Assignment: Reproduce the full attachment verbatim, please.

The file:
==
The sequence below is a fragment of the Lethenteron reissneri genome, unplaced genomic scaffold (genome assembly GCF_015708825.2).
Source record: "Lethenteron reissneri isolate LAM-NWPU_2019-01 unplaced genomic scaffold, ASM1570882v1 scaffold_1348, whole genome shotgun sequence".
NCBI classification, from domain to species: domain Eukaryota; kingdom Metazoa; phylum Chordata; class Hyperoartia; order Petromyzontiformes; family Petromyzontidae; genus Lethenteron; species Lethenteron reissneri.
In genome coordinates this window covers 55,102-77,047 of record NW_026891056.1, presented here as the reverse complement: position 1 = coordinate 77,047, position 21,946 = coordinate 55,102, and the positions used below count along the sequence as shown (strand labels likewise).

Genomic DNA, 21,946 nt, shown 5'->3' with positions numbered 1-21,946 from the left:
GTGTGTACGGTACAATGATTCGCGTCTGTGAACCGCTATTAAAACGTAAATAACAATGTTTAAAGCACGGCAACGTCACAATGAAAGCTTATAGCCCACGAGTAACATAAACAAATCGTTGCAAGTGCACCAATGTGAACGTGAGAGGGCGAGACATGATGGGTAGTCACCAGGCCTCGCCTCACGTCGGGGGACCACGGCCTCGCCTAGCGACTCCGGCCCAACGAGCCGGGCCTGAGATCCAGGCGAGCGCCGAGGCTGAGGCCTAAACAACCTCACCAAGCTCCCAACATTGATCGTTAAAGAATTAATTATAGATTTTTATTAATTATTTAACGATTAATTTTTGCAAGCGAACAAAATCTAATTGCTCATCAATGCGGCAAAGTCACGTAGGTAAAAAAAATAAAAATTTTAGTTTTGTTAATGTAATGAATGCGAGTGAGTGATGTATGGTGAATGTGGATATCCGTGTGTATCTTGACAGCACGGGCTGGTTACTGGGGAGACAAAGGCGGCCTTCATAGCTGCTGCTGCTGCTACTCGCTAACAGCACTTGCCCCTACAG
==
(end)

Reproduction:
The sequence below is a fragment of the Lethenteron reissneri genome, unplaced genomic scaffold (genome assembly GCF_015708825.2).
Source record: "Lethenteron reissneri isolate LAM-NWPU_2019-01 unplaced genomic scaffold, ASM1570882v1 scaffold_1348, whole genome shotgun sequence".
NCBI classification, from domain to species: domain Eukaryota; kingdom Metazoa; phylum Chordata; class Hyperoartia; order Petromyzontiformes; family Petromyzontidae; genus Lethenteron; species Lethenteron reissneri.
In genome coordinates this window covers 55,102-77,047 of record NW_026891056.1, presented here as the reverse complement: position 1 = coordinate 77,047, position 21,946 = coordinate 55,102, and the positions used below count along the sequence as shown (strand labels likewise).

Genomic DNA, 21,946 nt, shown 5'->3' with positions numbered 1-21,946 from the left:
GTGTGTACGGTACAATGATTCGCGTCTGTGAACCGCTATTAAAACGTAAATAACAATGTTTAAAGCACGGCAACGTCACAATGAAAGCTTATAGCCCACGAGTAACATAAACAAATCGTTGCAAGTGCACCAATGTGAACGTGAGAGGGCGAGACATGATGGGTAGTCACCAGGCCTCGCCTCACGTCGGGGGACCACGGCCTCGCCTAGCGACTCCGGCCCAACGAGCCGGGCCTGAGATCCAGGCGAGCGCCGAGGCTGAGGCCTAAACAACCTCACCAAGCTCCCAACATTGATCGTTAAAGAATTAATTATAGATTTTTATTAATTATTTAACGATTAATTTTTGCAAGCGAACAAAATCTAATTGCTCATCAATGCGGCAAAGTCACGTAGGTAAAAAAAATAAAAATTTTAGTTTTGTTAATGTAATGAATGCGAGTGAGTGATGTATGGTGAATGTGGATATCCGTGTGTATCTTGACAGCACGGGCTGGTTACTGGGGAGACAAAGGCGGCCTTCATAGCTGCTGCTGCTGCTACTCGCTAACAGCACTTGCCCCTACAG